Journalism has changed immensely in the past decade. Traditional articles can still be found in local and national newspapers, but it is quickly dying off. According to BBC’s article and video, “Is there a future for local newspapers?,” a journalism professor states that it is the cost of print that is killing the industry. These costs are forcing journalists into a medium and strategy that is more cost effective to spread their stories: Web 2.0.
The introduction of news blogs, websites and social media has changed the industry forever. Many believe the adoption was only caused because of print costs, but I believe that it was only because of one reason: Millennials. The Millennial generation is taking over as the primary consumer for every industry, especially news. According to Ypulse’s study, “Millennials and News, Fact-Check,” more than two-thirds (68 percent) of Millennials consume their news through social media, 63 percent consume it through word of mouth and 62 percent consume it through websites. These statistics prove that journalists need to adapt to Web 2.0 in order to stay relevant and successful within this generation.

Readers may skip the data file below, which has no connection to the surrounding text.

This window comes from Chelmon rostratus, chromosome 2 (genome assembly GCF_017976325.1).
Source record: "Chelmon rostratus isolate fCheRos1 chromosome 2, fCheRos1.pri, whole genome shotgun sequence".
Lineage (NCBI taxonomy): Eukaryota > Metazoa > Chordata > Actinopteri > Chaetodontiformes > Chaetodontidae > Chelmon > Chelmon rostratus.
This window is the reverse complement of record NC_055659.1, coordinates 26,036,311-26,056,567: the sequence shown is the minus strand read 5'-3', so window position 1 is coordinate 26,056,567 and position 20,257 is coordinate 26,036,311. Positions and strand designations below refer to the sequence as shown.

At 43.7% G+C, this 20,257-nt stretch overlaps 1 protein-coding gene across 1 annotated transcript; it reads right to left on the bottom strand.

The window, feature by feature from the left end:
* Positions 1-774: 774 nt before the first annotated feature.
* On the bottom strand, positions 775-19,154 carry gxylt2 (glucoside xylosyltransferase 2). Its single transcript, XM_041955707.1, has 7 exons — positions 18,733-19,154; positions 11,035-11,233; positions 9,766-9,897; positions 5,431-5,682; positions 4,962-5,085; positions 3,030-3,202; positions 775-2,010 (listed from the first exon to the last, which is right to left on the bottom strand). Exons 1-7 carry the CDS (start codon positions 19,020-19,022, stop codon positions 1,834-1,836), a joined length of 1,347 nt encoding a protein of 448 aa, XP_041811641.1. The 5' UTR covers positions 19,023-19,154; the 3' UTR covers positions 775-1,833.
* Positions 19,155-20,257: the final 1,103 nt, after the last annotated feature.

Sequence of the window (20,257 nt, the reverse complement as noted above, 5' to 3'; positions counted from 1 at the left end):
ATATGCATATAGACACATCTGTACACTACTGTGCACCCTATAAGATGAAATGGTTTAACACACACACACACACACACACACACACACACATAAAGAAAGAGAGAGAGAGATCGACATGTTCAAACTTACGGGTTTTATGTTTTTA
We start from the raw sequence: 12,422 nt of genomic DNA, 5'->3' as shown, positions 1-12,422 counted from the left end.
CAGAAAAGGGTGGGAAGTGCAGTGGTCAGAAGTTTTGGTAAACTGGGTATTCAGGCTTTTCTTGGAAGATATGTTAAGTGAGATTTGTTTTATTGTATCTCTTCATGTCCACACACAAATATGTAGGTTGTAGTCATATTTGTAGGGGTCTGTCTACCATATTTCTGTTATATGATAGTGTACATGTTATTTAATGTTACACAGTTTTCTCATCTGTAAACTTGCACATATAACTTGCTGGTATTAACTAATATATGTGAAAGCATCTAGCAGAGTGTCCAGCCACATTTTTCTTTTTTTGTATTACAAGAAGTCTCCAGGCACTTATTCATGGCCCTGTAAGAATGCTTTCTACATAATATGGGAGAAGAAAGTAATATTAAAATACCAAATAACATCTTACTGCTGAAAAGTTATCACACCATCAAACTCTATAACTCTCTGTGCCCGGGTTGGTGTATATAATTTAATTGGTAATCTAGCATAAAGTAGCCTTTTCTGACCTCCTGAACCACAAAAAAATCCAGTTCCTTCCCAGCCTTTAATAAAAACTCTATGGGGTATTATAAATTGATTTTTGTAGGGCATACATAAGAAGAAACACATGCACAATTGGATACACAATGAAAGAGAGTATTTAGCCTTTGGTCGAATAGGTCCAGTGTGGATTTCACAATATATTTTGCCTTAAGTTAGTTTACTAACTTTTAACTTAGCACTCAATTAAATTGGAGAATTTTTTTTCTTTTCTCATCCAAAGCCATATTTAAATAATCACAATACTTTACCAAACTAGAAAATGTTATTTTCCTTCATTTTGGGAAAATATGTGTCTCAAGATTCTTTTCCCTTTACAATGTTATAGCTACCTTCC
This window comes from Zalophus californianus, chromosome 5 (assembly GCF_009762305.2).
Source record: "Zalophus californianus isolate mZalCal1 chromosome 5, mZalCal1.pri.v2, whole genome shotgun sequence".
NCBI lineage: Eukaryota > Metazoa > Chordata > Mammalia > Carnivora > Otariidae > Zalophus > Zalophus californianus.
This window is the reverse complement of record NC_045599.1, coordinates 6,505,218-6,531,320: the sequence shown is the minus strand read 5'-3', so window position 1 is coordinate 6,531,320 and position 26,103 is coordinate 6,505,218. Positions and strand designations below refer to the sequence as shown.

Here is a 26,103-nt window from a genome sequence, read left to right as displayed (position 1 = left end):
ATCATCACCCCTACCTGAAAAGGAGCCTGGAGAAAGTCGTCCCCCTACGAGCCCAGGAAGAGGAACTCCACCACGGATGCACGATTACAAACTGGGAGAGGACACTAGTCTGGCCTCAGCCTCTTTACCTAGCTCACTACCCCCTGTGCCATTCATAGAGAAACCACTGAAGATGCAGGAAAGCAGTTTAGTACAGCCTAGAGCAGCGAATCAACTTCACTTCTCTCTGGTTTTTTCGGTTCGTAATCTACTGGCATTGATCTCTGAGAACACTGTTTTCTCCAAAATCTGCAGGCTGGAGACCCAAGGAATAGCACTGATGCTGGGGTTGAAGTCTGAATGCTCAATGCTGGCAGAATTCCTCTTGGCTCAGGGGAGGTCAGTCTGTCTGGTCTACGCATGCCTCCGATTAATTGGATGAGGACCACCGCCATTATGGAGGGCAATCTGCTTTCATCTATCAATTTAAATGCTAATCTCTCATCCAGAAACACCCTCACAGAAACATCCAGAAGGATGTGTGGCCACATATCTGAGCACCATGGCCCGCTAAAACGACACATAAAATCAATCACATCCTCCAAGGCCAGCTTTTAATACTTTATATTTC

Adapting to newer platforms will always be hard. Journalists who are having problems need to take it seriously and invest their time into mastering the “virality” strategy. For those of you who don’t know what “virality” is, it is the the tendency of an image, video or information to be circulated rapidly across the internet. Journalists need to think of Web 2.0 as platforms to personally engage with their audience instead of just another chore. These platforms, especially social media, have the power to increase your audience drastically. Once again, the Millennial generation is now the most targeted audience among industries.
The news industry hasn’t had very many changes since “Yellow” or “Gonzo” journalism. Companies are adapting to new technology and it’s time for journalism to do the same. In my opinion, print media will be completely gone by 2030. Well, at least the smaller news organizations. This gives journalists and organizations 16 years to become experts in Web 2.0 or whatever Web “#” it is by then.